Part A of the ADA unambiguously prevents the Attorney General from regulating paratransit scheduling, which is a “matter within the scope of the authority of the Secretary of Transportation under section 12143.” 42 U.S.C. § 12134(a). “If the intent of Congress is clear, that is the end of the matter ․” Chevron U.S.A. Inc. v. Natural Res. Def. Council, Inc., 467 U.S. 837, 842, 104 S.Ct. 2778, 81 L.Ed.2d 694 (1984).
Nevertheless, we briefly address the contention that a DOJ regulation and its preamble compel a contrary conclusion. Amici focus on the language of 28 C.F.R. § 35.102(b), which provides that “[t]o the extent that public transportation services ․ are covered by [Part] B ․, they are not subject to the requirements of this part.” They also quote the language of this regulation's preamble:
“Paragraph (b) of § 35.102 explains that to the extent that public transportation services ․ are covered by [Part] B ․, they are subject to the regulations of the [DOT] at 49 CFR part 37 and are not covered by [28 CFR part 35]․ Matters not covered by subtitle B, such as the provision of auxiliary aids, are covered by this rule.”
Nondiscrimination on the Basis of Disability in State and Local Government Services, 56 Fed.Reg. 35,694, 35,696 (July 26, 1991) (emphasis added); 28 C.F.R. pt. 35, App. A, § 35.102. Because “[t]he substitution of a sedan or taxi for a bus is not a ‘matter covered by Part B,’ ” amici conclude that the preamble dictates that it is “outside the scope of § 35.102(b)'s exception.”
Amici narrowly read the term “covered” to mean “specifically mentioned” by Part B or its implementing regulations. This construction is at odds with the regulation's enabling statute, which speaks more broadly of “the scope of the authority of the Secretary of Transportation.” 42 U.S.C. § 12134(a) (emphasis added). Of course, we may not read 28 C.F.R. § 35.102(b) to be inconsistent with its enabling statute such that it enlarges the Attorney General's jurisdiction. See Commodity Futures Trading Comm'n v. White Pine Trust Corp., 574 F.3d 1219, 1223 (9th Cir.2009) (“[R]egulations ․ cannot go beyond the jurisdictional limits of the statute.”); Komarenko v. I.N.S., 35 F.3d 432, 435 (9th Cir.1994) (“In order to be valid, a regulation must be consistent with its enabling statute.”).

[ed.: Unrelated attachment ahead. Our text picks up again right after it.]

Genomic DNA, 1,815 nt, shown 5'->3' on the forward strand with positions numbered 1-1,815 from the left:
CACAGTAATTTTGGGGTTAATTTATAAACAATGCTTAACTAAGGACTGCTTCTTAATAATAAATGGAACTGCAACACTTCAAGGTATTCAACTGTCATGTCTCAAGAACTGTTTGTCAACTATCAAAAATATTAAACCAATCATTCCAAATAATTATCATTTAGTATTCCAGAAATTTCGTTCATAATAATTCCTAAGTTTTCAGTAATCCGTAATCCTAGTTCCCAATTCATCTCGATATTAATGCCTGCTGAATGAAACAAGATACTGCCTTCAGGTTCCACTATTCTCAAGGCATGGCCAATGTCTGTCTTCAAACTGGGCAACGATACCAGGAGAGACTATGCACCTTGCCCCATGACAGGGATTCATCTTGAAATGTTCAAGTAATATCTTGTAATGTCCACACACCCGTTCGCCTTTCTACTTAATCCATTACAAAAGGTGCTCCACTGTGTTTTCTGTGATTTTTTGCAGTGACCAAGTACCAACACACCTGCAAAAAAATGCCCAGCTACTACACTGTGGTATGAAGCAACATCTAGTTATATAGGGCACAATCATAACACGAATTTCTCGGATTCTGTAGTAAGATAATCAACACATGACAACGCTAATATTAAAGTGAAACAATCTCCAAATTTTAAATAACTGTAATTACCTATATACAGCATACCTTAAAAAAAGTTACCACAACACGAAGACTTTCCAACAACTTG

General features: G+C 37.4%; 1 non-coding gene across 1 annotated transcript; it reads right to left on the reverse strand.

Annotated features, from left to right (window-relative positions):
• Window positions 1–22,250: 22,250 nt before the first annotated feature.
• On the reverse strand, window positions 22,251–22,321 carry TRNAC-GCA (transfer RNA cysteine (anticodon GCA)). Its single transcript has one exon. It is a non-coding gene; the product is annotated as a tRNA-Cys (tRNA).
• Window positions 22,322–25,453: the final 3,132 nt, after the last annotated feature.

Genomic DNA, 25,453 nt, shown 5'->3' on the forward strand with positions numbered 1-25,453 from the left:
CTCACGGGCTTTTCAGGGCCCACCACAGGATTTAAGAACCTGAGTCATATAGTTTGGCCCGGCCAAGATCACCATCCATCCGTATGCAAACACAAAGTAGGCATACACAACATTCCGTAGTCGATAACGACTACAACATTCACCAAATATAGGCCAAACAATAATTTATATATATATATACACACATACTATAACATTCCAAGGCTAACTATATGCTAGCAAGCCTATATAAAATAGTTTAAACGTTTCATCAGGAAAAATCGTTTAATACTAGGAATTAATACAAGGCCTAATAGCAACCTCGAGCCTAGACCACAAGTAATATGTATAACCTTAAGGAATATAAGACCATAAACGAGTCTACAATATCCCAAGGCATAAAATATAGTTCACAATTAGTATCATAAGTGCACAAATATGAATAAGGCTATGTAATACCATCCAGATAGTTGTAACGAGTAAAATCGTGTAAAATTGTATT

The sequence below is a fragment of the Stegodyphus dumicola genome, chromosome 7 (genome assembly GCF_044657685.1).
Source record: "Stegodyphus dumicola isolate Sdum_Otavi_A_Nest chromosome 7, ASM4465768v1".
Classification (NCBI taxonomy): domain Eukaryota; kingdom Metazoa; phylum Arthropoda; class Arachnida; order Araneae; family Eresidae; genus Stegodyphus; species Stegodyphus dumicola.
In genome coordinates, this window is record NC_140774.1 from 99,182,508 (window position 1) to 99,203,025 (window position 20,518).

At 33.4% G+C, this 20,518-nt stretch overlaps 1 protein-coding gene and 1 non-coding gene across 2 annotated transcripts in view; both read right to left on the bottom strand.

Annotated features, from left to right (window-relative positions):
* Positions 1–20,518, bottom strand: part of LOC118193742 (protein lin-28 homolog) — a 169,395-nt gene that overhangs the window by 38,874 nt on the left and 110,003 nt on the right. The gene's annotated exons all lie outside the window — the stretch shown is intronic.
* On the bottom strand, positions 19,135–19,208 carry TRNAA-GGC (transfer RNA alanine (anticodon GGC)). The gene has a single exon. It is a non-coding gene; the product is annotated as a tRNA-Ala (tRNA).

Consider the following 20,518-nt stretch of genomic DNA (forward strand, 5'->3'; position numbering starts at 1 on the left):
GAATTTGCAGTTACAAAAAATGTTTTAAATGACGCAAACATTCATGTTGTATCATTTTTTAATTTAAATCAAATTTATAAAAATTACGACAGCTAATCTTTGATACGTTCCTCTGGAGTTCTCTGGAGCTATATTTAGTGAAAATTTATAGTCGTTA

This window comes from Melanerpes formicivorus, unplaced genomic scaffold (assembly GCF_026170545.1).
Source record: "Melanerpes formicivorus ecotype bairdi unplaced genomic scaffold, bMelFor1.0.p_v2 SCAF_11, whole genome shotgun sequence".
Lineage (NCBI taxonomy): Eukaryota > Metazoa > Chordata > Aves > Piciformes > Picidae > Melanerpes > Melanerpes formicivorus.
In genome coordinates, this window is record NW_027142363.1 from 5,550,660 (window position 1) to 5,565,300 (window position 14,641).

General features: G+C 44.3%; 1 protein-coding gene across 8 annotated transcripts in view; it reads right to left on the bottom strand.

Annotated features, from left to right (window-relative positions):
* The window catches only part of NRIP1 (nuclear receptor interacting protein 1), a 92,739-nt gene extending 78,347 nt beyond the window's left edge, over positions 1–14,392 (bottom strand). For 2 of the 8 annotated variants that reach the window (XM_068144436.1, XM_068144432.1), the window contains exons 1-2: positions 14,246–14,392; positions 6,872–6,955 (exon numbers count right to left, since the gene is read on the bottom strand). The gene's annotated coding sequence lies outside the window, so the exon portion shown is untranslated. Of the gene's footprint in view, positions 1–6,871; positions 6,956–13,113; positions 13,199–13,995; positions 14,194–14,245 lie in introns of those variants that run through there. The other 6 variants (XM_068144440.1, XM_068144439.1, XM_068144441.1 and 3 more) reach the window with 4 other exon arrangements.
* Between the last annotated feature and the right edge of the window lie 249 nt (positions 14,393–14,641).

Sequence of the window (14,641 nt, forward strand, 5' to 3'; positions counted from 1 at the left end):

We are satisfied, however, that the regulation is not actually inconsistent with the statute. The word “cover” is defined, inter alia, as “to have width or scope enough to include or embrace.” Webster's Third New Int'l Dictionary 524 (1986). As we have explained, the Secretary's authority under Part B has scope enough to include Boose's requested accommodation; hence, the accommodation is a matter “covered by [Part] B” and “not subject to the requirements” of the DOJ regulations. 28 C.F.R. § 35.102(b). In any event, we decline the invitation to read 28 C.F.R. § 35.102(b) as expanding the DOJ's jurisdiction beyond the limits established by its enabling statute, 42 U.S.C. § 12134(a).
Next, Boose argues that the DOJ's reasonable modification regulation is incorporated by reference in DOT's regulations implementing the ADA and Rehabilitation Act.9 She makes this incorporation-by-reference argument because the DOT regulations do not mention reasonable modifications, except to the extent that they require private entities to make them. See 49 C.F.R. § 37.5(f).
Boose sets forth a tidy syllogism to explain why TriMet must accommodate her by providing her with the vehicle of her choice. First, citing 49 C.F.R. §§ 27.19(a) and 37.21(c), she states that the “DOT regulations adopt and incorporate the DOJ Title II A regulations” except in the rare case that the DOT and DOJ regulations are inconsistent. Because the DOT regulations “do not cover the scheduling of one type of accessible vehicle over another,” she finds no inconsistency. Ergo, she concludes that the DOJ's reasonable modification regulation applies to LIFT in this instance.